First, dogs have different personal space “zones” than humans. Some of this is purely a function of being a different species than a human. Some of it is a function of early socialization and learning. Some of it is affected by a dog’s emotional state (fear, anxiety, aggression, happy, etc.). And some has to do with that dog’s temperament (which is a combination of the dog’s breed, and how that is expressed as that particular dog’s personality).
When a human and dog’s personal space boundaries mostly match, then they are going to do pretty well together. A well socialized, bred, trained, and managed dog is generally going to get along with most people. A person that is comfortable with and likes dogs is also generally going to get along with most dogs. On the other hand, the opposite is also true. Dogs with different zone boundaries, and rules for those boundaries, than the people it lives with are going to find themselves in conflict.
Second, it is very difficult for a “dog person” to understand why someone who isn’t a “dog person” is having trouble being around or interacting their dog. And the reverse is also true. The person who likes dogs wants them around. The person that isn’t comfortable with them being around, will do things to get away from the dog. In those circumstances, the dog is often put in an impossible situation, often banished in some way. The dog person is asked to betray their relationship with their dog in favor of their relationship with the other person. And the “non-dog person” is being asked to be around a dog that they don’t like, or don’t want very near them. And the dog notices all of this, and it makes the dog neurotic: anxious or even aggressive towards the “non-dog person”, and often more clingy and protective of the “dog person”.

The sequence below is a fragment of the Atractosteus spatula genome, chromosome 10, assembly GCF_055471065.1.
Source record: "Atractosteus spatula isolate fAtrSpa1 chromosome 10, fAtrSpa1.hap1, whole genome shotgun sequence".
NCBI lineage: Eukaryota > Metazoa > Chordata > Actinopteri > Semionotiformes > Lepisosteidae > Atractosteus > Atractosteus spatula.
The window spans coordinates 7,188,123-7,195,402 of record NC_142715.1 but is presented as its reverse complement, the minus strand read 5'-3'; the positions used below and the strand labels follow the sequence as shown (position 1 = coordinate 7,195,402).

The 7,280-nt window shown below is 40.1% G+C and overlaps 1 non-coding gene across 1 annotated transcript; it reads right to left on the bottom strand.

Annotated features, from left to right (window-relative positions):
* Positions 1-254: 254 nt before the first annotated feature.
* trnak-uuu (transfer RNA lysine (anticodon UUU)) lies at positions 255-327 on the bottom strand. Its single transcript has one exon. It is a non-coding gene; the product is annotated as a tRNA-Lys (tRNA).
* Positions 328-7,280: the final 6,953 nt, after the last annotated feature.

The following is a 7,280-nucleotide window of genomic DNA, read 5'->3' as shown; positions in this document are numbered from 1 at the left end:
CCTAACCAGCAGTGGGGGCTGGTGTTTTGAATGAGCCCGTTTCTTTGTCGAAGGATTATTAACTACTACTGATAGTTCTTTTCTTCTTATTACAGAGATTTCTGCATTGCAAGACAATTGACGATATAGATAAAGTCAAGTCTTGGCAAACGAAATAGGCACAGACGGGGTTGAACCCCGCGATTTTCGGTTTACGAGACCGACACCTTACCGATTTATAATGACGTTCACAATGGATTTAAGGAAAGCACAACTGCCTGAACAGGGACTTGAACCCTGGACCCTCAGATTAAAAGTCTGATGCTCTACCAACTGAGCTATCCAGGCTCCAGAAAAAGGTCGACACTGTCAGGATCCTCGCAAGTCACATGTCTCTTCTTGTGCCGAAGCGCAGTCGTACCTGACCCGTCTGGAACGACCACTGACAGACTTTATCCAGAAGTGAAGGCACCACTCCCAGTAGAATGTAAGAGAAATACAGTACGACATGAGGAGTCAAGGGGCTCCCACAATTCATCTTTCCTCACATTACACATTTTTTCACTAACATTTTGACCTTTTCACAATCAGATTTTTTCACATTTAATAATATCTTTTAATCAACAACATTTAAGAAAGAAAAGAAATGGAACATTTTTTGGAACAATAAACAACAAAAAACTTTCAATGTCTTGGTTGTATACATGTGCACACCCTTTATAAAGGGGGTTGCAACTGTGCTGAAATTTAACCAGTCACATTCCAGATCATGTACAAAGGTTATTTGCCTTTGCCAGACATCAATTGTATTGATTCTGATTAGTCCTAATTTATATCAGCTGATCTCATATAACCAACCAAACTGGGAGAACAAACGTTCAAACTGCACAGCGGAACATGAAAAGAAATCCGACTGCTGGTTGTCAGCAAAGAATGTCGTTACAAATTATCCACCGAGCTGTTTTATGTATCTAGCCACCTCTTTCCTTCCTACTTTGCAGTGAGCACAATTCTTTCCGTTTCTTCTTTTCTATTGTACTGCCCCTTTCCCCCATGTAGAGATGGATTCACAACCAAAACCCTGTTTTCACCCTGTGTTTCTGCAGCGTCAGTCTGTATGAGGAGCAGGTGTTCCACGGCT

As a general rule, if the dog is very well mannered and obedient, the dog is often at least tolerated by the “non-dog person”. But, many times, even this isn’t enough, and an ultimatum is given: it’s the dog or me. That becomes a very serious problem if it is a fight among neighbors, and also a very serious problem if it involves the breakup of a significant relationship.
Since dogs are dogs, and they are made to live in a human society, I recommend always taking into consideration what would be best for the dog. Whether you keep the dog or find the dog another home, make sure whatever happens is humane, and good for the dog. It isn’t right to abandon a dog to a shelter (that will put the dog to death), or to banish the dog to the back yard or garage, or to live in a home where it isn’t loved. Regarding the people, some preplanning is necessary, if at all possible. Don’t get bonded to someone that doesn’t like your dog. Don’t bond to someone if you don’t like their dog. Don’t move into a neighborhood where a dog hater can harm your dog, or force you to get rid of your dog. And if you have no choice, and love your dog, then fight for your right to own a dog, and to enjoy your dog.
I would never let someone force me to get rid of my dog, or to neglect my dog, or banish my dog. If it is them or the dog, I’m choosing my dog.
No amount of training can make a dog be acceptable to someone that isn’t a “dog person”. Take that into consideration, and don’t punish a dog for just being a dog.
Sam Basso is a professional dog trainer and behaviorist, in the Phoenix/ Scottsdale metropolitan area. He’s known for being fun, kind, intelligent, and humane. Sam Basso has a unique personal touch. He has appeared on his own TV show, been a guest radio expert, gives seminars, publishes a dog related blog, does rescue volunteering, and is active in promoting animal welfare and fair dog laws.